Wednesday, December 13, 2006

The Origin of Experience

Henry writes:

Against rationalism we must say that all knowledge is derived from experience because the condition for the possibility of experience is itself an experience. It is because the [Kantian] category was precisely for him an experience, and a specific experience, that Biran was able to circumscribe an absolutely original ontological region which, while being the source of all experience, was no less phenomenologically given and known.

(Philosophy and Phenomenology of the Body, p. 25.)


Actually, what Maine de Biran requires of us is an identification of science with existence, i.e., an understanding that existence is already a science, not an imperfect or a provisional one, but the origin of all science, the origin of truth. The source of experience is not situated behind it but experience is its own origin.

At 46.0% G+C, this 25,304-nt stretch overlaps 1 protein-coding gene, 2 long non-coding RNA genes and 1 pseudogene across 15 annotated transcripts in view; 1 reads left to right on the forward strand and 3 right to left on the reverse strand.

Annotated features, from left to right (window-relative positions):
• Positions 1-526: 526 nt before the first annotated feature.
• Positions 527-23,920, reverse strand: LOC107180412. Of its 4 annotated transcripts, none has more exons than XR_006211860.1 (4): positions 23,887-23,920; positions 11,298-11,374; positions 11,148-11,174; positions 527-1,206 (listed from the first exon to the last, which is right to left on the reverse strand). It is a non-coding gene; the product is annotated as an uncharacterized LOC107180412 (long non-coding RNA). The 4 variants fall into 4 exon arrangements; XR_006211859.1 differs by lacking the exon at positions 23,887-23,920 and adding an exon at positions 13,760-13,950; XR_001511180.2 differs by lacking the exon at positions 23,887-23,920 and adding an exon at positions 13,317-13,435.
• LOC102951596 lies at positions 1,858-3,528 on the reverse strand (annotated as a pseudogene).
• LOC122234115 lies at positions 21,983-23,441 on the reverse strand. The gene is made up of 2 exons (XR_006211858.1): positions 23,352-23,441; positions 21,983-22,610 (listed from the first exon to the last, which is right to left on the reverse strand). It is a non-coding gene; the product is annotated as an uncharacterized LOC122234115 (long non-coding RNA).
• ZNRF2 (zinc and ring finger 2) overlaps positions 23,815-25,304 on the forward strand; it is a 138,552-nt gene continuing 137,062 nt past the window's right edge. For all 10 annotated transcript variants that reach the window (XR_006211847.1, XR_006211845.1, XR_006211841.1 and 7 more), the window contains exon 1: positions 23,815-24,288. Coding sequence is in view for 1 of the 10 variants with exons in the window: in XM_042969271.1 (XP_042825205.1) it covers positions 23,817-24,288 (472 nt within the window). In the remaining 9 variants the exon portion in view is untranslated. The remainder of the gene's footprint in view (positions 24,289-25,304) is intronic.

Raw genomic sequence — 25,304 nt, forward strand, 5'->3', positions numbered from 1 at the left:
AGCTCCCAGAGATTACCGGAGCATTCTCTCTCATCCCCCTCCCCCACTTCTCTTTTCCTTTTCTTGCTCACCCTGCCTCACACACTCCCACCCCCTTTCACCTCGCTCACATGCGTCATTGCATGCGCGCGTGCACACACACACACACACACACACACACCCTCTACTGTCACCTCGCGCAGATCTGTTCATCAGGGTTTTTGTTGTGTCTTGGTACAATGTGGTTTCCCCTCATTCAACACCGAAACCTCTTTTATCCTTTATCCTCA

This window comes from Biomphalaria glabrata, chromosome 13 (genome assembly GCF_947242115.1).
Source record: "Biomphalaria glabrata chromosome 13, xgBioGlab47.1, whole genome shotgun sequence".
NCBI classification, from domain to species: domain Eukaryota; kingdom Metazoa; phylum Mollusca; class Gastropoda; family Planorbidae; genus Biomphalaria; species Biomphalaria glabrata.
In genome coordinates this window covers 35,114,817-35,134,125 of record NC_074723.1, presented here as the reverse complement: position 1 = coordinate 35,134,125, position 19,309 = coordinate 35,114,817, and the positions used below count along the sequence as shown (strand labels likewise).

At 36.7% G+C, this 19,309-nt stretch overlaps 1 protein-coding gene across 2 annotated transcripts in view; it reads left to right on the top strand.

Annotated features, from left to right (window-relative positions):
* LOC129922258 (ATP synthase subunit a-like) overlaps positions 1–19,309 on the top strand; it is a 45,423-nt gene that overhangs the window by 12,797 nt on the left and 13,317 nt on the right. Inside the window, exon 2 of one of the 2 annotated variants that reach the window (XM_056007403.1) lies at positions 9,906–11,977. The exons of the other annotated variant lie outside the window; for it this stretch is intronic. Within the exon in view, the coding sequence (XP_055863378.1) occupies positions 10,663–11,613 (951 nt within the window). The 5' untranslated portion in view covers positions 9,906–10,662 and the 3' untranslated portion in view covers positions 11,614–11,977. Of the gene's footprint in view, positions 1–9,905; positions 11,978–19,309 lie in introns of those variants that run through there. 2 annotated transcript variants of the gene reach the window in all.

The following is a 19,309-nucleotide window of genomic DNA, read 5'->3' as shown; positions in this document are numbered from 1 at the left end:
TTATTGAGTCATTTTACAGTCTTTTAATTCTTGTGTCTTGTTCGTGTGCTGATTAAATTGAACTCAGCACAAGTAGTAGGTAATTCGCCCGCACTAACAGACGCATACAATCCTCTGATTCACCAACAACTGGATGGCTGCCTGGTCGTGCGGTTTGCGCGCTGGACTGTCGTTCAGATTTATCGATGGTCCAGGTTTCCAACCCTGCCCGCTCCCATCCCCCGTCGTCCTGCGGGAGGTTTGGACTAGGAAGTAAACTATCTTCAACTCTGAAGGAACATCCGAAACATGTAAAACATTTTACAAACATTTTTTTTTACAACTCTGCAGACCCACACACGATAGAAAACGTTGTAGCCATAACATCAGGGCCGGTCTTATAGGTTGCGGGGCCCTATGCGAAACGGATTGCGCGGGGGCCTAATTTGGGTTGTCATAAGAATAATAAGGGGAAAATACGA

(p. 26.)

This is like taking experience on faith. The argument "x is its own origin" precludes serious consideration of the question "How is x possible?" One might say that experience is different; experience is self-evident, not a matter of faith. But don't you still want to be able to ask, "How does experience come to be?" Naively, without any preconceptions. Isn't that a question worth asking?

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posted by Fido the Yak at 10:00 PM.


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